BREAKING: Post-Brexit trade talks extended beyond Sunday by The UK and EU

Via PoliticsHome
Via PoliticsHome

Boris Johnson and President Ursula von der Leyen of the European Commission are scheduled to meet at lunch today to take stock of the progress of the negotiations, but both sides have maintained that the most probable outcome remains a no-deal exit.

Negotiations continued late on Saturday night in the midst of ongoing disputes over so-called level playing field arrangements governing the level of state assistance that governments should offer to their nation's businesses.

The EU argued that allowing the United Kingdom to have complete control over state aid laws would give British companies an unfair advantage if they continued to have access to the single market of the bloc, however, the United Kingdom believed that it would be an unreasonable loss of power to remain bound by EU regulations.

Both sides have indicated that other unresolved problems, including fishing rights and the role of the European Court of Justice in resolving trade conflicts between the United Kingdom and the EU, would have to be resolved by the deadline of tonight if there were any hope of an agreement being struck.

But speaking on Saturday evening, the government source said The talks continue overnight, but the EU's offer on the table remains unacceptable as things stand."

"The Prime Minister will leave no stone unturned in this process, but he is absolutely clear: any agreement must be fair and respect the fundamental position that the UK will be a sovereign nation in three weeks' time."

Foreign Secretary Dominic Raab said that over the weekend, the UK team had been working incredibly hard" but maintained that the UK would not support an arrangement that left it bound by EU law.

Speaking to Sky's Sophy Ridge on Sunday, Mr. Raab said the United Kingdom "wants to be treated like any other independent and self-respecting democracy" and said the EU was "concerned that actually, Britain might do rather well once we leave"

The senior cabinet minister also indicated that he "can't close the door" on talks extending beyond the deadline for tonight if the "political logjam" could be resolved by talks between Mr. Johnson and Ms von der Leyen.

"That can only happen at the political level of the prime minister and Commissioner Von der Leyen," he said.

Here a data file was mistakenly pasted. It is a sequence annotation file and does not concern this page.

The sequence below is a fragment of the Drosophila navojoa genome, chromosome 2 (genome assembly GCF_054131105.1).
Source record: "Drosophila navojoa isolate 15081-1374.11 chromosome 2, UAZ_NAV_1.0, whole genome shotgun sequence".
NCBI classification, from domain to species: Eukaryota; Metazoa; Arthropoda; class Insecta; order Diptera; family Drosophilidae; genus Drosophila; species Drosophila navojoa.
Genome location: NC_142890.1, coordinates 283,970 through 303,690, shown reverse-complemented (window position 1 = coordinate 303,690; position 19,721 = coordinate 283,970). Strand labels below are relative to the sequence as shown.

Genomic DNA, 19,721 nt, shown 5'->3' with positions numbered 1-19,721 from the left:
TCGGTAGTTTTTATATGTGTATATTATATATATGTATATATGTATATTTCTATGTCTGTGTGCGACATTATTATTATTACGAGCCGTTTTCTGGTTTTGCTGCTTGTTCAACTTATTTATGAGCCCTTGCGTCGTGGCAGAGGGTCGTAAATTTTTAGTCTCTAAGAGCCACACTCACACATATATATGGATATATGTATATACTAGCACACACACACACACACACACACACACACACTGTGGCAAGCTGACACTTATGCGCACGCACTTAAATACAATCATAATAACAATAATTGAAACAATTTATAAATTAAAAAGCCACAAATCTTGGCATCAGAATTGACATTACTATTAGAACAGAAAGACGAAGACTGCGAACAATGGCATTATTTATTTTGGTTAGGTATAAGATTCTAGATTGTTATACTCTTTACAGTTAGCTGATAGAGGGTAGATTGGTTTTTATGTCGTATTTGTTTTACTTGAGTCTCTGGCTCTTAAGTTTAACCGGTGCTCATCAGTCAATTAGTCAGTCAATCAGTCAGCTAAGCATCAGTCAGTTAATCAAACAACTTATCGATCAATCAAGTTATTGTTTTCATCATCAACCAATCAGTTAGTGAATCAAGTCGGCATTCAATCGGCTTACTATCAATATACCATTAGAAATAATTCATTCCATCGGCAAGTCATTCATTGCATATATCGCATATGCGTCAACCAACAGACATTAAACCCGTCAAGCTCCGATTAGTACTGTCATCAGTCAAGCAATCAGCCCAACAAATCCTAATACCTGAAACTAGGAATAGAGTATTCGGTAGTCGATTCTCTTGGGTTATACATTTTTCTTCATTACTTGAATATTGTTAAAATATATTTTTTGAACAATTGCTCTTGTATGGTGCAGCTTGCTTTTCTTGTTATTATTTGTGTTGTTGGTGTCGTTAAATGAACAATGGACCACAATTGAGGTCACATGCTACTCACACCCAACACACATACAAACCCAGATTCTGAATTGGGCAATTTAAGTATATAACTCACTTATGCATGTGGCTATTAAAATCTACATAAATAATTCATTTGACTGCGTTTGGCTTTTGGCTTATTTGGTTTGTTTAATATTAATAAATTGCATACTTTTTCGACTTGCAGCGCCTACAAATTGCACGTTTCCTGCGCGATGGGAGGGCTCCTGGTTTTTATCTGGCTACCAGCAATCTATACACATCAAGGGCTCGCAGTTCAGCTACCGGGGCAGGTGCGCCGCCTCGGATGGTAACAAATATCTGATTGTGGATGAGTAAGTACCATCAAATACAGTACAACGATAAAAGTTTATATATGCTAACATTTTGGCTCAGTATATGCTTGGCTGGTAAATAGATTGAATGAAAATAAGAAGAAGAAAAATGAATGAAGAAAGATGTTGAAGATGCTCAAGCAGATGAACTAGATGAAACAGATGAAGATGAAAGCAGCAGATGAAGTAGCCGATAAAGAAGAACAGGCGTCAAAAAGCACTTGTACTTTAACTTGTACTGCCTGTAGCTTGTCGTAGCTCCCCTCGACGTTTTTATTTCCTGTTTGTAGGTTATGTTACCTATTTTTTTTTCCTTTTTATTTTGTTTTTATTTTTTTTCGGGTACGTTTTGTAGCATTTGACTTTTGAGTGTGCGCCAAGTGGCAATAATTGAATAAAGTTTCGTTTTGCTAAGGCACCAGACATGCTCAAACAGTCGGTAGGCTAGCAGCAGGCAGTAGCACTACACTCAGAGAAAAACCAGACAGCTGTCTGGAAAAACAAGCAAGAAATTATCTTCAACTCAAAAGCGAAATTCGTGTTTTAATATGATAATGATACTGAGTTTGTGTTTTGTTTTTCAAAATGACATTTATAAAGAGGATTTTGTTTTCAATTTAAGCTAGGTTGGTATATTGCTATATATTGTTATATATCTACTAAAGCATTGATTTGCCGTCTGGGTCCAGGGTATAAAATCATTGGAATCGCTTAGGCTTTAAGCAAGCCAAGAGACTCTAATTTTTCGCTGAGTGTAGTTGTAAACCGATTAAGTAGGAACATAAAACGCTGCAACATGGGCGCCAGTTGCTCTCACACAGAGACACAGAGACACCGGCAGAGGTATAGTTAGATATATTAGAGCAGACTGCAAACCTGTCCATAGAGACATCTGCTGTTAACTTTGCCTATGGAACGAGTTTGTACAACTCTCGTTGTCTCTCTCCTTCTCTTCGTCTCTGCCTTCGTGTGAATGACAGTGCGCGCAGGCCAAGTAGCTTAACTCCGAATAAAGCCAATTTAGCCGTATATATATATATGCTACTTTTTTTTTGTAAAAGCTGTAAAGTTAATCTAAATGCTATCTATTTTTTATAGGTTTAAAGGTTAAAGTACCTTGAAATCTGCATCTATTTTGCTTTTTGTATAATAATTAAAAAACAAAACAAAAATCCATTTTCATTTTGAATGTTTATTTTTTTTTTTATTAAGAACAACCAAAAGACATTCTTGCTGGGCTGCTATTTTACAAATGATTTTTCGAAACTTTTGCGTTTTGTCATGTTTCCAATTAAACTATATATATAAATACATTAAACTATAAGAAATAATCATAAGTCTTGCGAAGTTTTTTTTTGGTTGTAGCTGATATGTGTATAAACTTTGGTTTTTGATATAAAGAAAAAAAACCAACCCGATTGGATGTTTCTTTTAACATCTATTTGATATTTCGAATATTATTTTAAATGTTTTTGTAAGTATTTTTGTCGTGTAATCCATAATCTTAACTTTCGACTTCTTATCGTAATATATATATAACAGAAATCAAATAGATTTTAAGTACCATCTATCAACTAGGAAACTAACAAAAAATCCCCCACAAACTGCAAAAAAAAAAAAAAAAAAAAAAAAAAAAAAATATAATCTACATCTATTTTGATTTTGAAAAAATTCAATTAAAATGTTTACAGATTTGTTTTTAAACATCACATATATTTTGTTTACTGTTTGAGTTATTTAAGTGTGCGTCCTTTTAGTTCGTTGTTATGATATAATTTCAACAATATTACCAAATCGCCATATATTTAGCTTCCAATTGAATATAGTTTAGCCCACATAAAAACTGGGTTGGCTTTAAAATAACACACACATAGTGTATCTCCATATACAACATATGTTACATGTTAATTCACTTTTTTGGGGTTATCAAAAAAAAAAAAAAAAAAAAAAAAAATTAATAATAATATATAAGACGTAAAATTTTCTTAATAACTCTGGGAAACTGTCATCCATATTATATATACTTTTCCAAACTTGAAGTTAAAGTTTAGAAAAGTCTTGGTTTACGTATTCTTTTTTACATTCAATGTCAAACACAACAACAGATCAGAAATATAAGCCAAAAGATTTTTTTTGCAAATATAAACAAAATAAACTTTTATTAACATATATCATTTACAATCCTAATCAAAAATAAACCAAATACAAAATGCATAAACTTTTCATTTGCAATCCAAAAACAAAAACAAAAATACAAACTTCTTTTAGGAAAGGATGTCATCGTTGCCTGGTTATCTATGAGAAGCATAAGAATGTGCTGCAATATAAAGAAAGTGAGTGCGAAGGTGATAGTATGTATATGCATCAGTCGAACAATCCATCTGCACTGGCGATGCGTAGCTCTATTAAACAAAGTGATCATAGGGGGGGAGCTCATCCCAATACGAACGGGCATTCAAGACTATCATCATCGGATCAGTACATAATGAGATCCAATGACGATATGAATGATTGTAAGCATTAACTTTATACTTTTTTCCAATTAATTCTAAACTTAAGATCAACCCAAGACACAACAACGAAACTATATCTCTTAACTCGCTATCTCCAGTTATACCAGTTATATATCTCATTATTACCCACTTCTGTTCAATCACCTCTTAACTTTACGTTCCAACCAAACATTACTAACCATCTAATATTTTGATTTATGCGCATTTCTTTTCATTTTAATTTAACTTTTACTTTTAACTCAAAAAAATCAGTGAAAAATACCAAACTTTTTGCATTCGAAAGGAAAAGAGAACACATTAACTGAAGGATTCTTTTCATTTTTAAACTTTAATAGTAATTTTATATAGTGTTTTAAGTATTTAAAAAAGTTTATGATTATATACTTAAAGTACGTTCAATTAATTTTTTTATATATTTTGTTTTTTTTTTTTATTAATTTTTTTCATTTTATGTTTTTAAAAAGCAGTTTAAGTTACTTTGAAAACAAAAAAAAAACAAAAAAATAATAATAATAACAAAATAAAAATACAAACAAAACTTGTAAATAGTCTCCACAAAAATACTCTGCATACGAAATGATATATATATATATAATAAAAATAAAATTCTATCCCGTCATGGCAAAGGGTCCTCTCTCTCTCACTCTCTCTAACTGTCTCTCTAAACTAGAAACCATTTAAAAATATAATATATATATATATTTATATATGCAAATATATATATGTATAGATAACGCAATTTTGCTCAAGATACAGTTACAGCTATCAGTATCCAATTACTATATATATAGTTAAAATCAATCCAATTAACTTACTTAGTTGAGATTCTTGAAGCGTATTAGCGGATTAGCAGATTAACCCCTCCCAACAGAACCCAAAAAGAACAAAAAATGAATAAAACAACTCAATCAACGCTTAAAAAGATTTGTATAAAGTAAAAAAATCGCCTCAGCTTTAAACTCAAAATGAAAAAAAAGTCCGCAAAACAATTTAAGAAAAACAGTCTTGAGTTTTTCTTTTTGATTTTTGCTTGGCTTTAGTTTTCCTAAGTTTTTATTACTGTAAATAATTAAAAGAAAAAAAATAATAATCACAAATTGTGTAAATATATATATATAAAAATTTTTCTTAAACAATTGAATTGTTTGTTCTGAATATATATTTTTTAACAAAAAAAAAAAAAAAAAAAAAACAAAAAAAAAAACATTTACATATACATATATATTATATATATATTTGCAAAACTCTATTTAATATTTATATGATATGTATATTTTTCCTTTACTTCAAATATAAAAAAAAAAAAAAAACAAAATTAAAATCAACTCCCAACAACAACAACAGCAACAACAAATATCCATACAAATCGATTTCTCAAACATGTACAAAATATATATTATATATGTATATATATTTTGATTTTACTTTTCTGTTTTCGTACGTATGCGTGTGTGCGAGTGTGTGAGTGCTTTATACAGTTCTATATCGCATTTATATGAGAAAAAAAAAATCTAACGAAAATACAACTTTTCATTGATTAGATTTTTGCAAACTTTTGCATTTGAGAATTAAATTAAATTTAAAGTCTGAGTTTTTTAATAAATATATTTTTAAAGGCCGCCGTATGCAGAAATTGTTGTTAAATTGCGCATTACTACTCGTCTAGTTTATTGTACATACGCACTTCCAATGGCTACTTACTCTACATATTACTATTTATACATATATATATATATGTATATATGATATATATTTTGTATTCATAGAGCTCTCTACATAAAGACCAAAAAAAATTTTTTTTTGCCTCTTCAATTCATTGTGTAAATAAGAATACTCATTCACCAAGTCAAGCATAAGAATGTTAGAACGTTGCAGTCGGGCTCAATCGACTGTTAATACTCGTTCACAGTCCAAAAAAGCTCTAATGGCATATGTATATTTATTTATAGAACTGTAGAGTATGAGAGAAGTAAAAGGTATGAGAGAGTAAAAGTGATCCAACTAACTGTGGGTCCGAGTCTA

"If we're 99 percent there on the outstanding issues, you wouldn't want to leave any stone unturned, but I think it's quite a high bar."

With negotiations going down to the wire, in the event of a no-deal departure, ministers have encouraged retailers to begin stockpiling food.

Ministers and supermarket bosses are worried that the chaos caused by a cliff-edge exit could lead to food shortages in the new year according to The Sunday Times.

One senior advisor to a big retailer told the paper: "A week ago when ministers said to prepare for no-deal, there was a conversation. The message this weekend is that it's no-deal."

Ministers and supermarkets are highly worried about panic-buying. When people began to stockpile toilet rolls, they saw what happened over Covid and realized how easy it can go wrong.

"That will be nothing compared to what will happen. Meat supplies will be fine and fruit comes from South America but there are likely to be shortages of vegetables for three months."

In the meantime, ministers announced on Sunday that four Royal Navy patrol vessels had been placed on standby as of 1 January to defend British fishing waters if no agreement existed.

The 80-meter armed craft will be used to prevent French fishing vessels from accessing the coastal waters of the United Kingdom, with the power to intercept and search boats that they believed were illegally fishing.

But the proposals have come under fire, including from senior Tory MP Tobias Ellwood, who said it would be "undignified" to send military ships.

He told the BBC's Today show, "This isn't Elizabethan times anymore, this is global Britain - we need to be raising the bar much higher than this,"

"Being ready for the worst-case scenario and using this final 48 hours to actually get a deal, they are two very different things."

Spanish Foreign Minister Arancha Gonzalez said the move by Mr. Johnson was for the gallery" in response to the news.

Publish : 2020-12-13 18:53:00

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